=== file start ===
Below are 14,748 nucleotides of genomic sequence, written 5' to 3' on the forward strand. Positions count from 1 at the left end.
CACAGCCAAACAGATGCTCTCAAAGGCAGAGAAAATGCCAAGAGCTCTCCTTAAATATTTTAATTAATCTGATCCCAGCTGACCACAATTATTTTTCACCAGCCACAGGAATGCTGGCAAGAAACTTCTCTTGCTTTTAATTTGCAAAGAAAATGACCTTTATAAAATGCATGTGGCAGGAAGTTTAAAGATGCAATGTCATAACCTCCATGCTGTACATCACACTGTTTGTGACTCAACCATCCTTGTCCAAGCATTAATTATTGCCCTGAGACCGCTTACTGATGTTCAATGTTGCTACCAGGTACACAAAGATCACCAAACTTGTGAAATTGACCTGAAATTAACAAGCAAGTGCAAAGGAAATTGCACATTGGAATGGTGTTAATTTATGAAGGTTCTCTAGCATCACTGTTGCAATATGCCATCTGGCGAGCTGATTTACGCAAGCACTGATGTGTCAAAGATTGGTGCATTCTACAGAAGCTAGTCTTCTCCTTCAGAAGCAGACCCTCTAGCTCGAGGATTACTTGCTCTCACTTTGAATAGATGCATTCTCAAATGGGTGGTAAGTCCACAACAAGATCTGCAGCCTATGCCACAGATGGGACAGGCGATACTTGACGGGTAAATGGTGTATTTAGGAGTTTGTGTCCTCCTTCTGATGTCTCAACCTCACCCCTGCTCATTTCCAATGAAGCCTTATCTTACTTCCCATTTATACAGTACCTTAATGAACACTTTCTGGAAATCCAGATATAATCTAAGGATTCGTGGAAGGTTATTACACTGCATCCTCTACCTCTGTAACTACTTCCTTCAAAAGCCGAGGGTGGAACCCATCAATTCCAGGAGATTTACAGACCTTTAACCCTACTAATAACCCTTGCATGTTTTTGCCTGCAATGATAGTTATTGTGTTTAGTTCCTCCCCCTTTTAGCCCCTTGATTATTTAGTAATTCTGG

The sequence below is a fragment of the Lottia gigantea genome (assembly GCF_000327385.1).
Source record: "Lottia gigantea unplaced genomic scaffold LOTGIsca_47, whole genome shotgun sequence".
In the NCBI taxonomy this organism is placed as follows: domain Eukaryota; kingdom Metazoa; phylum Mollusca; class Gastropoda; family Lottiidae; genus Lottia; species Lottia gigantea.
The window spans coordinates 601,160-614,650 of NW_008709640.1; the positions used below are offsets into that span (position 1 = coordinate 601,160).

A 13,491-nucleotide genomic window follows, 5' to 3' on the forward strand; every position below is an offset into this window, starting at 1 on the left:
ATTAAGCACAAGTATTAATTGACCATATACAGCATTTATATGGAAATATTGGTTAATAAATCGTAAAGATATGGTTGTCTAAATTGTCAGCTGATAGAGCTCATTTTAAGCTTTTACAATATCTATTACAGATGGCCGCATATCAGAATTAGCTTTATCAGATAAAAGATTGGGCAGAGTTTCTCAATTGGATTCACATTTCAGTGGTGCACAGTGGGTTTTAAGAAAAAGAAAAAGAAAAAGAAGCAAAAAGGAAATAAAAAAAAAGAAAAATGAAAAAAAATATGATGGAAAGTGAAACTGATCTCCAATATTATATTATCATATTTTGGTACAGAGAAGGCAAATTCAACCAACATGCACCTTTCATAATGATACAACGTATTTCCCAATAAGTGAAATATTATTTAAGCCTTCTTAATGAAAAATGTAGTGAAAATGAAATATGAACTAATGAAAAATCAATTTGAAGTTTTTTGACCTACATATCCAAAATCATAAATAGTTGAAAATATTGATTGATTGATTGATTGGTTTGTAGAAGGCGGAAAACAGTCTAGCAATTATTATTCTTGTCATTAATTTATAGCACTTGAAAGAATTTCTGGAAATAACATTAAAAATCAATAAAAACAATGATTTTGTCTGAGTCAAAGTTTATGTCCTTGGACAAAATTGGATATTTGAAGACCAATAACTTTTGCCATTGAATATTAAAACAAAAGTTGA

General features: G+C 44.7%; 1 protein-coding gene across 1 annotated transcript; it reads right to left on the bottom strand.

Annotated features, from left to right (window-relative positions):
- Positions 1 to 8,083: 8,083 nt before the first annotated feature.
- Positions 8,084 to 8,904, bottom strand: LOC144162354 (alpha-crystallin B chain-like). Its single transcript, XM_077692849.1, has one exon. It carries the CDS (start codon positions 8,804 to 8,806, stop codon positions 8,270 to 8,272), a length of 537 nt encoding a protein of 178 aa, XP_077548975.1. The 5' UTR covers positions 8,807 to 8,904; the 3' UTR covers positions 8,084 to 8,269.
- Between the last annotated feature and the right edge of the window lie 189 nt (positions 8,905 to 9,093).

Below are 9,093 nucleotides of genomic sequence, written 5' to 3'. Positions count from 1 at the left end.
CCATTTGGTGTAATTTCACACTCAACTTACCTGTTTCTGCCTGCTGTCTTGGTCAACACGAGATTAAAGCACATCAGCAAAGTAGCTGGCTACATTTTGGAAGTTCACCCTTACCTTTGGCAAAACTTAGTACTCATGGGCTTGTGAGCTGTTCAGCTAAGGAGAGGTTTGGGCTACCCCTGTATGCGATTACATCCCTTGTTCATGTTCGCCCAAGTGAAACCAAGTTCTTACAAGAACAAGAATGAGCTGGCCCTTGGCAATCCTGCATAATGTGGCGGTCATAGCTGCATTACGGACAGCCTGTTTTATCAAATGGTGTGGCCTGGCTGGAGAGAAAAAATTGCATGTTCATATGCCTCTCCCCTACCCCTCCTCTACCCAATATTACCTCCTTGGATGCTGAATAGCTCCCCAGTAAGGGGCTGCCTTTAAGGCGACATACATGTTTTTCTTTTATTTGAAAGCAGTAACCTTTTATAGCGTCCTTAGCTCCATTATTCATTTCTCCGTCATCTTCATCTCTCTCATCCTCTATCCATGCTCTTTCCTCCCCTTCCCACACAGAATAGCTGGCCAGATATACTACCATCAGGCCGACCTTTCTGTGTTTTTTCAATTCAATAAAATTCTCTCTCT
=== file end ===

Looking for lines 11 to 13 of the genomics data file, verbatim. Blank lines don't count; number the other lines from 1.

- Positions 1 to 8,083: 8,083 nt before the first annotated feature.
- Positions 8,084 to 8,904, bottom strand: LOC144162354 (alpha-crystallin B chain-like). Its single transcript, XM_077692849.1, has one exon. It carries the CDS (start codon positions 8,804 to 8,806, stop codon positions 8,270 to 8,272), a length of 537 nt encoding a protein of 178 aa, XP_077548975.1. The 5' UTR covers positions 8,807 to 8,904; the 3' UTR covers positions 8,084 to 8,269.
- Between the last annotated feature and the right edge of the window lie 189 nt (positions 8,905 to 9,093).